Heatwaves and droughts

By studying weather and climate data gathered from all over the world, and transmitted from orbiting satellites, scientists can compare it with past records to work out how much the world has warmed up. But for many people, the evidence of climate change is much more obvious. They are suffering heatwaves that can raise temperatures to lethal levels, and living with droughts that make drinking water scarce, kill their crops and farm animals, and turn fertile land to desert. Some of the droughts may be caused by natural cycles, and deserts can be partly created by poor farming methods such as overgrazing by livestock. But there is little doubt that periods of seriously hot or dry weather are getting more frequent.

HEATWAVES

Higher extreme temperatures are becoming more common. They are not always the highest daytime temperatures known since records began, but long periods of sustained high temperatures known as heatwaves. During the European heatwave of August 2003, Paris suffered nine days in a row with temperatures above 95°F (35°C). Aug 10 of that year was the hottest day ever recorded in London, peaking at 100.6°F (38.1°C), and 117.1°F (47.3°C) was recorded at Amareleja in Portugal. Here a fountain in Prague helps a woman cool down during a heatwave that hit the Czech Republic in July 2007.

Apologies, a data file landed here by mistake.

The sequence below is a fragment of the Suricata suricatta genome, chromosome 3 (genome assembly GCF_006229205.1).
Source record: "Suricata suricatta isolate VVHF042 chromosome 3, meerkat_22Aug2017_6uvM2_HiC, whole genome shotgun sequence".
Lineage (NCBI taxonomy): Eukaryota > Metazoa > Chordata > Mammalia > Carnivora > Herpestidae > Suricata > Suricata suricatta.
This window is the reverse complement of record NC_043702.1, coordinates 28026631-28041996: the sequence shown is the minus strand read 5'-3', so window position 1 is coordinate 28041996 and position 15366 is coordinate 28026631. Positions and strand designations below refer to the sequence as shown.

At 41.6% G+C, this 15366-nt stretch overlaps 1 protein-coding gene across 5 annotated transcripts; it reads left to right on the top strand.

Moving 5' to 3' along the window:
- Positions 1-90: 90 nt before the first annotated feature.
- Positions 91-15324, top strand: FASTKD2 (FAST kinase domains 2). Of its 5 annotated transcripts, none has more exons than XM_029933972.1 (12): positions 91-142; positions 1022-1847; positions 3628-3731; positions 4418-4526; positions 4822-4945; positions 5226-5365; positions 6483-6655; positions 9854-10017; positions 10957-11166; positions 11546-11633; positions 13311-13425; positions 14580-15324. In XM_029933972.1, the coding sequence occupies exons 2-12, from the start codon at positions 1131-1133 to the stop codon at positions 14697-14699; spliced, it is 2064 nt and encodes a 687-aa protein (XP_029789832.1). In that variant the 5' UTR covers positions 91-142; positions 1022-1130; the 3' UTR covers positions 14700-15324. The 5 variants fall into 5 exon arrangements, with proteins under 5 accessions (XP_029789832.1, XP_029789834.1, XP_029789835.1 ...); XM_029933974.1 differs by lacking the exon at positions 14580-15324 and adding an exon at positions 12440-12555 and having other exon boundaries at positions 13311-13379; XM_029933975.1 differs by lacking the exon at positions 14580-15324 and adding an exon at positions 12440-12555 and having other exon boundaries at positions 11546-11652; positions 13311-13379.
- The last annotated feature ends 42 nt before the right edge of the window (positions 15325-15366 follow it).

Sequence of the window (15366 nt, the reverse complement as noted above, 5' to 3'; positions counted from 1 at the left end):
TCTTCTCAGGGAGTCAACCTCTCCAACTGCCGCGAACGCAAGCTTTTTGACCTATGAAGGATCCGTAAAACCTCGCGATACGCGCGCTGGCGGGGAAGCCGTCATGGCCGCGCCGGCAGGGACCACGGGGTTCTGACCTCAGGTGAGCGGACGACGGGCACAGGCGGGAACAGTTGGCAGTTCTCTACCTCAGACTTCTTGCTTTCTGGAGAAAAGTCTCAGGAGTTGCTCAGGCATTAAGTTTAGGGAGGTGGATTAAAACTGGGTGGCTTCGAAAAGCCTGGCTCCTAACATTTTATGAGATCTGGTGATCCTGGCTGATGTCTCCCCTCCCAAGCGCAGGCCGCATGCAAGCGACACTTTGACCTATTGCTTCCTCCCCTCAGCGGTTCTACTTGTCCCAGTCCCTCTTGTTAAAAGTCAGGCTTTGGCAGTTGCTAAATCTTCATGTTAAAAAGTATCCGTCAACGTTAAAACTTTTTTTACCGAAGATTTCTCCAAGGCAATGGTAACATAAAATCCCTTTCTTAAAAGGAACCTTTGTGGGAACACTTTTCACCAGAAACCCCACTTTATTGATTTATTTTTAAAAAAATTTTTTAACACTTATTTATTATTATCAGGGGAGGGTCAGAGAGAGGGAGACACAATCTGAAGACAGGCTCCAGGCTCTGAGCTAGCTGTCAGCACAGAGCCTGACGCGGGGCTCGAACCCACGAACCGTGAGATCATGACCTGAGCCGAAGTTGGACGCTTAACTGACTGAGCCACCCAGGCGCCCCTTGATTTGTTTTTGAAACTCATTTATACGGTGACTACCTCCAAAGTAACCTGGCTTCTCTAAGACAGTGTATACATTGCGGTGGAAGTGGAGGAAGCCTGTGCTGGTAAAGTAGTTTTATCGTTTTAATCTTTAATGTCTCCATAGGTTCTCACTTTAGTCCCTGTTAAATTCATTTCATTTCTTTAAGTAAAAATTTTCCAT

THE HUMAN TOLL

Heat can be a killer, especially when it continues through the day and night. In the US, people cope with heat by using air conditioning—which itself contributes to climate change. In regions where people are not equipped to deal with the heat, they are more vulnerable. The elderly are the first to suffer, like this victim of a heatwave in Chicago in 2006, because their bodies cannot lose heat easily. In Rome, Italy, half the city's 700 casualties of the 2003 European heatwave were over 85 years old—and the heat is believed to have killed as many as 50,000 people throughout Europe.

1973 2001

SHRINKING LAKES